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Faculty Spotlight: Dr. Claire Curtis

Posted by: knottshg | March 9, 2018 | No Comment |

Dr. Claire Curtis has been teaching in the political science department at the College of Charleston for twenty years. Since joining the department, she has taught classes in political theory, including the required introduction to political theory course, contemporary liberalism, and utopia/dystopia. A graduate of Johns Hopkins University and Bowdoin College, Dr. Curtis’ is the author of Post-Apocalyptic Fiction and the Social Contract and is currently working on her second book. Her own research interests lie in utopia/dystopia and the intersections of political philosophy and fiction. In the Q&A below Dr. Curtis shares her own experiences from her time at CofC and elaborates on her current research.

So, you’ve been in the political science department at CofC for twenty years now.

That’s really weird.

What made you decide to become a professor?

I went to Bowdoin College in Brunswick, Maine and I thought I was going to be a classics major. Then summer between high school and college I went to the Soviet Union on a high school trip and I came back from that like, “oh my gosh I have to study the Soviet Union this is so cool.” I got to college, and I took this upper level Soviet studies class and I started taking Russian and a couple of other classes. There was a guy in the political science department at Bowdoin who did soviet politics and so I took all the classes he offered and then I was like, “oh I kind of like this political science thing.” My junior year I went to Poland and when I [came] back from Poland I decided that “that was all really interesting, and I am no longer interested in Soviet Studies or behind the iron curtain, I have gotten that out of my system.” I went back to Bowdoin for my senior and was taking a political theory class and thought (a) I really like this political theory stuff and (b) I thought what many students think when they’re seniors in college and not sure what to do: I knew what I was good at, and I was good at school. So, I thought, “I’ll keep going to school.” I didn’t apply to that many graduate programs. I got in to Johns Hopkins. I went because I was good at school.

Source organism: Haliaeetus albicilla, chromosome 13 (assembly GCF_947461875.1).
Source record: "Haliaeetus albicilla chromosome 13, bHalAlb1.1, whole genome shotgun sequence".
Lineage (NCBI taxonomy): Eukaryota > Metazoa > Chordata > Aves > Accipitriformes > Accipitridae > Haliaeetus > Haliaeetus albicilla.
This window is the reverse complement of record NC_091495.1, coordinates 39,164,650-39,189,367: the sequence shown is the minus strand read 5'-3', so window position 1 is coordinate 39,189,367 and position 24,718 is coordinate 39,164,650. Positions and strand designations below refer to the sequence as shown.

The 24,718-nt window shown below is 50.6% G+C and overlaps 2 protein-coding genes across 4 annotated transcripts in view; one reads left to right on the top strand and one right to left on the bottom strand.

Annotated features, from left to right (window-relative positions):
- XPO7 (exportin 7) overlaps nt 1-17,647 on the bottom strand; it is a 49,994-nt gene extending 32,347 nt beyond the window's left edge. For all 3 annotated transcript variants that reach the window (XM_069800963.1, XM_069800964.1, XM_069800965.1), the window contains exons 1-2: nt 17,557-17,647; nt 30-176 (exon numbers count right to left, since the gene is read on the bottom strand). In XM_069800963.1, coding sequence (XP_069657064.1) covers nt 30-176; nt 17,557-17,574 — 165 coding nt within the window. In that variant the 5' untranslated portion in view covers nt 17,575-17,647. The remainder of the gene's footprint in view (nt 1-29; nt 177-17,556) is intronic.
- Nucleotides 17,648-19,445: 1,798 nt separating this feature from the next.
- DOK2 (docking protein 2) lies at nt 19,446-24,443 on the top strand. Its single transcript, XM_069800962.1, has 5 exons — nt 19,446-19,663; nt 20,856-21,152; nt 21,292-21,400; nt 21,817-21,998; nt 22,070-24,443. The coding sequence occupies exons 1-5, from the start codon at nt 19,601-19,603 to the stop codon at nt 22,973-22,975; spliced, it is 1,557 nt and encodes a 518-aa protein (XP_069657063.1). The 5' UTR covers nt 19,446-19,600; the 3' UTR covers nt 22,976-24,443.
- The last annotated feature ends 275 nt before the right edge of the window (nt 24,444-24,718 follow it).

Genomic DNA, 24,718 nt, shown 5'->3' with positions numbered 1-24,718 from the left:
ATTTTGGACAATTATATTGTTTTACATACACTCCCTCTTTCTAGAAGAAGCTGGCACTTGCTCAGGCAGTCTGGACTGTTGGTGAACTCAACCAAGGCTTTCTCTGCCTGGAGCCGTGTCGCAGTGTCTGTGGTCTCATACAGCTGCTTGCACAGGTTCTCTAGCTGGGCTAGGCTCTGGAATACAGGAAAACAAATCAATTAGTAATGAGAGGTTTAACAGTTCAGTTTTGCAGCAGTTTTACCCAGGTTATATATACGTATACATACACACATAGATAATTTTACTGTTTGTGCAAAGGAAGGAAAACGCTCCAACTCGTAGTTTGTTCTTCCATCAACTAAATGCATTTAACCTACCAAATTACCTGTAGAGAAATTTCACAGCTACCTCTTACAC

Was it research or teaching that drew you to the career?

I think it was more about teaching. I went to a small liberal arts college where people really paid a lot of attention to classes and most of my political science classes were under twenty [students]. The political science professors were very enthusiastic, everyone wanted to talk about various things. That was my model: you do research, but you’re also engaged in teaching. Between teaching and research, I was interested more in the teaching part.

Can you tell me a bit about the book you’re working on?

I wrote a book in 2010 about post-apocalyptic fiction and the social contract. That was a really interesting project, but it also told a story that I think we’ve moved past. We’re thinking about how and why we live together differently now. I think mirroring that theoretical point is that if you start thinking about post-apocalyptic fiction that has been written in the 21st century, there are a certain number of literary post-apocalyptic fictions that I think are thinking about the human experience of living together differently. One of the critics of the social contract that I find really compelling is Martha Nussbaum. She is interested in what’s called the capabilities approach, which comes out of the development economics of Amartya Sen. The idea is that when we think about humans living together instead of thinking about the distribution of particular goods to particular peoples, we instead should think about what human beings would like to do and be. Nussbaum comes up with the list of ten capabilities that we are aiming towards. The book is an attempt to explain the human capabilities from Nussbaum via these novels. The way that I categorize them is: capabilities that are particular to the human body; capabilities that are particular to human emotion and cognition; capabilities around our interactions with others; and [capabilities] around control over the political and material environment. The idea is to divide the book into four sections with each section looking into these kinds of capabilities. Nussbaum talks in many of her works [about] how we’ve not achieved these capabilities, and I think that makes it very hard to figure out what a world would look like that did have these capabilities. The novels that I’ve chosen sort of give an indication, even in this post-apocalyptic context, of communities that are providing these capabilities. Although I’ve been thinking about framing the book slightly differently, but I’ll leave it at that.

What do you think is the value in studying fiction in conjunction with political theory or philosophy?